Anti-abortion bill modeled after Texas ban introduced in Florida

The bill gives citizens the right to sue anyone who helps someone who seeks an abortion, as in Texas

An anti-abortion bill that would ban abortions after an embryonic heartbeat is detected, about six weeks, and allow citizens to sue doctors who perform them, modeled after Texas’s abortion ban SB8, was introduced in Florida on Wednesday.

Filed by the Republican representative Webster Barnaby, the bill allows people to sue practitioners and others who aid people seeking abortions up to six months after an abortion was performed versus only four months allocated in Texas’s SB8. The implications of the bill have alarmed many concerned about the role of anti-abortion vigilante lawsuits.

Previous attempts to pass such restrictive abortion laws in Florida had failed, but the supreme court’s decision not to block Texas’s anti-abortion law has ignited new attempts to pass anti-choice legislation across the country. In addition to Florida, Republican leaders in at least five other states have said that they are interested in passing legislation similar to the Texas abortion ban.

After the supreme court’s widely criticized decision, Florida’s governor, Ron DeSantis, and other Republican lawmakers echoed their support for the bill and interest in replicating it in the Sunshine state.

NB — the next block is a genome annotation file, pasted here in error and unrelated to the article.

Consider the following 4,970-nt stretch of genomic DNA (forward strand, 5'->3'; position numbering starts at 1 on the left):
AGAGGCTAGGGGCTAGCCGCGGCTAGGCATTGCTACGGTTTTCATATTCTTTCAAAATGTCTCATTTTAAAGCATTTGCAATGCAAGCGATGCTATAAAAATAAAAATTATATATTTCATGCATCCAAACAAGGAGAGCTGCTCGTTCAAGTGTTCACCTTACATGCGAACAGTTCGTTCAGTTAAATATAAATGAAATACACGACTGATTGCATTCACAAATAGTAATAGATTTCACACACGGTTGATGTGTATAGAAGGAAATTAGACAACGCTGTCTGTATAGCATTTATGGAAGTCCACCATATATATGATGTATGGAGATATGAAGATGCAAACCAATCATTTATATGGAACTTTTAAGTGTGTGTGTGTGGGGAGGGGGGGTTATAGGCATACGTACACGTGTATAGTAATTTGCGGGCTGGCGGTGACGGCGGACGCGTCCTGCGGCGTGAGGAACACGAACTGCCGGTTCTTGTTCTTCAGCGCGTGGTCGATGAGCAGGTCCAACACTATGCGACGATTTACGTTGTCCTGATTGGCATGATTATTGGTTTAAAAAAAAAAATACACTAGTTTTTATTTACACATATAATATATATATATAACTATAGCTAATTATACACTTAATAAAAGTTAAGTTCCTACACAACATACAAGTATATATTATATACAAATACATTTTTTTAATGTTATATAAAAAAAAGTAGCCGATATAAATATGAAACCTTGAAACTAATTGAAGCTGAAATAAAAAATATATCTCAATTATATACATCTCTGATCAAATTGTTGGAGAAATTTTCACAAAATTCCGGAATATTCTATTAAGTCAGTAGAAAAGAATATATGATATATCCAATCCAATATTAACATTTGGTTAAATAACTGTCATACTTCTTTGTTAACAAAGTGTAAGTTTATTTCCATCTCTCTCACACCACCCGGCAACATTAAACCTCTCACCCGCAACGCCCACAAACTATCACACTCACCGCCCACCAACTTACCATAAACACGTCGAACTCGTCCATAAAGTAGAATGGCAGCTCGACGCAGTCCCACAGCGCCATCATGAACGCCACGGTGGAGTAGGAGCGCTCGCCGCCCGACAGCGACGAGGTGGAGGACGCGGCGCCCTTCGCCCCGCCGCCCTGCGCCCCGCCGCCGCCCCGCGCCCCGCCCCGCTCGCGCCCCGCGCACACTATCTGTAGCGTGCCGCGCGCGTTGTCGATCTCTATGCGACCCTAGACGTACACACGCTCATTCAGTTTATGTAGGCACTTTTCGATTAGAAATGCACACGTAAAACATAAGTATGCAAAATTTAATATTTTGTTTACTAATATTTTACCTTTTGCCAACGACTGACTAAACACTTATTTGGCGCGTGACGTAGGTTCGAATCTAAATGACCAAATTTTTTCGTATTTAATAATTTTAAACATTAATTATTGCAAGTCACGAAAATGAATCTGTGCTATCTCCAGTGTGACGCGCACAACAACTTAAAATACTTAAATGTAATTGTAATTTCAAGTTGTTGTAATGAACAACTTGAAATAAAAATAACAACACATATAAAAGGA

“I have always fought for unborn babies and their right to life, and the Florida house of representatives has been a national leader in developing pro-life legislation,” said the Florida house speaker, Chris Sprowls, via a spokesperson following the supreme court decision. “Our laws have to be strong enough to jump through multiple levels of judicial scrutiny. We look forward to bringing to the floor a bill that saves every unborn life possible.”

Barnaby’s office did not return a request for comment from the Associated Press.

Florida Democrats have condemned the new legislation, including the agriculture commissioner, Nikki Fried, who announced her run for governor of Florida next year against DeSantis.

“This bill is dangerous, radical, and unconstitutional. The hypocrisy of this attempt by Governor [Ron] DeSantis and Republicans in the state legislature to take away our rights while at the same time preaching ‘my body, my choice’ when it comes to wearing masks is absolutely disgusting,” said Fried in a statement.

Contributor

Gloria Oladipo

The GuardianTramp

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